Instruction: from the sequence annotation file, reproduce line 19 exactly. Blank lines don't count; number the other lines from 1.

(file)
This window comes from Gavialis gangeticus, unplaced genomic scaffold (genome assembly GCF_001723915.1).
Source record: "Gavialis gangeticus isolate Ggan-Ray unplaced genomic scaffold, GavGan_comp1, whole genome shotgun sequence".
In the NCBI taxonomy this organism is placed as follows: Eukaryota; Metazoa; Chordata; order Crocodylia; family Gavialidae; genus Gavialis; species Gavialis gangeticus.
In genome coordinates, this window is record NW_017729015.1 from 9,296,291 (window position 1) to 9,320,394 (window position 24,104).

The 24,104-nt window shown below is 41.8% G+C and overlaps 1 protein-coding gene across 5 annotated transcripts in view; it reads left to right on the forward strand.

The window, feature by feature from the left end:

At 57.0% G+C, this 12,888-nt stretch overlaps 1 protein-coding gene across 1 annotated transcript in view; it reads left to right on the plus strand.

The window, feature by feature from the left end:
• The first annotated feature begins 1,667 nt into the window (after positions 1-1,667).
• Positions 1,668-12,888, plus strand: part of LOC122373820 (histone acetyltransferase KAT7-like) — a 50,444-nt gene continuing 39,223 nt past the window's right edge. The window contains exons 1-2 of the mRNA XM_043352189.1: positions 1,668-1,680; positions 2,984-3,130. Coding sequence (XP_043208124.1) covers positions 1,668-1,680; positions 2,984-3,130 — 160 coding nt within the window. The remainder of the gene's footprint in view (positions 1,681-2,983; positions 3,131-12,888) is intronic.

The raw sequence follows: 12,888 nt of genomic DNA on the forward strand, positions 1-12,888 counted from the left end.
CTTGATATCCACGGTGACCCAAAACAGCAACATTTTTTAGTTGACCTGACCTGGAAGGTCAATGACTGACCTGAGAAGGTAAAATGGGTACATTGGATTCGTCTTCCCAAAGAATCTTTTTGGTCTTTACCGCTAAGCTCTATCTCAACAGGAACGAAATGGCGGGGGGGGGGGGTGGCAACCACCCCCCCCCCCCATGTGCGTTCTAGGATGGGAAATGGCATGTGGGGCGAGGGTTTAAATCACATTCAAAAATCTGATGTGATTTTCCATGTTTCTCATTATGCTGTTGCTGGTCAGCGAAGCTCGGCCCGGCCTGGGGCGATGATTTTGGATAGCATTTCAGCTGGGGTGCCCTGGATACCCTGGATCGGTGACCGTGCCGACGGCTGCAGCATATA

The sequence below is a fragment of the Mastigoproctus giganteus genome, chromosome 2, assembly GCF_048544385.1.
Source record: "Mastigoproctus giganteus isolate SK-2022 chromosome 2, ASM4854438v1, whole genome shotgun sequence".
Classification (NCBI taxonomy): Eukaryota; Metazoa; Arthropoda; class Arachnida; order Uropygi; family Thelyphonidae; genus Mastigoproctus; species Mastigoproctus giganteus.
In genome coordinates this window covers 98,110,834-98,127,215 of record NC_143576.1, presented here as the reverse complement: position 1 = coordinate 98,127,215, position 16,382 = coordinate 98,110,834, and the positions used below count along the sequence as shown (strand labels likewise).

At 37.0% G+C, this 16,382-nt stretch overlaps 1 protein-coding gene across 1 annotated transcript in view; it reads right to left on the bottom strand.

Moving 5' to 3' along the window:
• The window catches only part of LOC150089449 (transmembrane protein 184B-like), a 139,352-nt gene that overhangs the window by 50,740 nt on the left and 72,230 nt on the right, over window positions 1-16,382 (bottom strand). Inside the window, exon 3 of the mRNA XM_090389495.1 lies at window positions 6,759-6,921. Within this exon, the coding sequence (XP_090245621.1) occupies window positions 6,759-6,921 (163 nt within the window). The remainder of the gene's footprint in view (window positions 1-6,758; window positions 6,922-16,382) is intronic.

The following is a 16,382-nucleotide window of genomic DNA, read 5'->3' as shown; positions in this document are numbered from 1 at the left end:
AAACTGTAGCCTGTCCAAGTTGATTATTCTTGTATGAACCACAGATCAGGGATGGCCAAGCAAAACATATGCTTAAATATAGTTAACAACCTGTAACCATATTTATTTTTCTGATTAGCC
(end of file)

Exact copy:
• The window catches only part of LOC150089449 (transmembrane protein 184B-like), a 139,352-nt gene that overhangs the window by 50,740 nt on the left and 72,230 nt on the right, over window positions 1-16,382 (bottom strand). Inside the window, exon 3 of the mRNA XM_090389495.1 lies at window positions 6,759-6,921. Within this exon, the coding sequence (XP_090245621.1) occupies window positions 6,759-6,921 (163 nt within the window). The remainder of the gene's footprint in view (window positions 1-6,758; window positions 6,922-16,382) is intronic.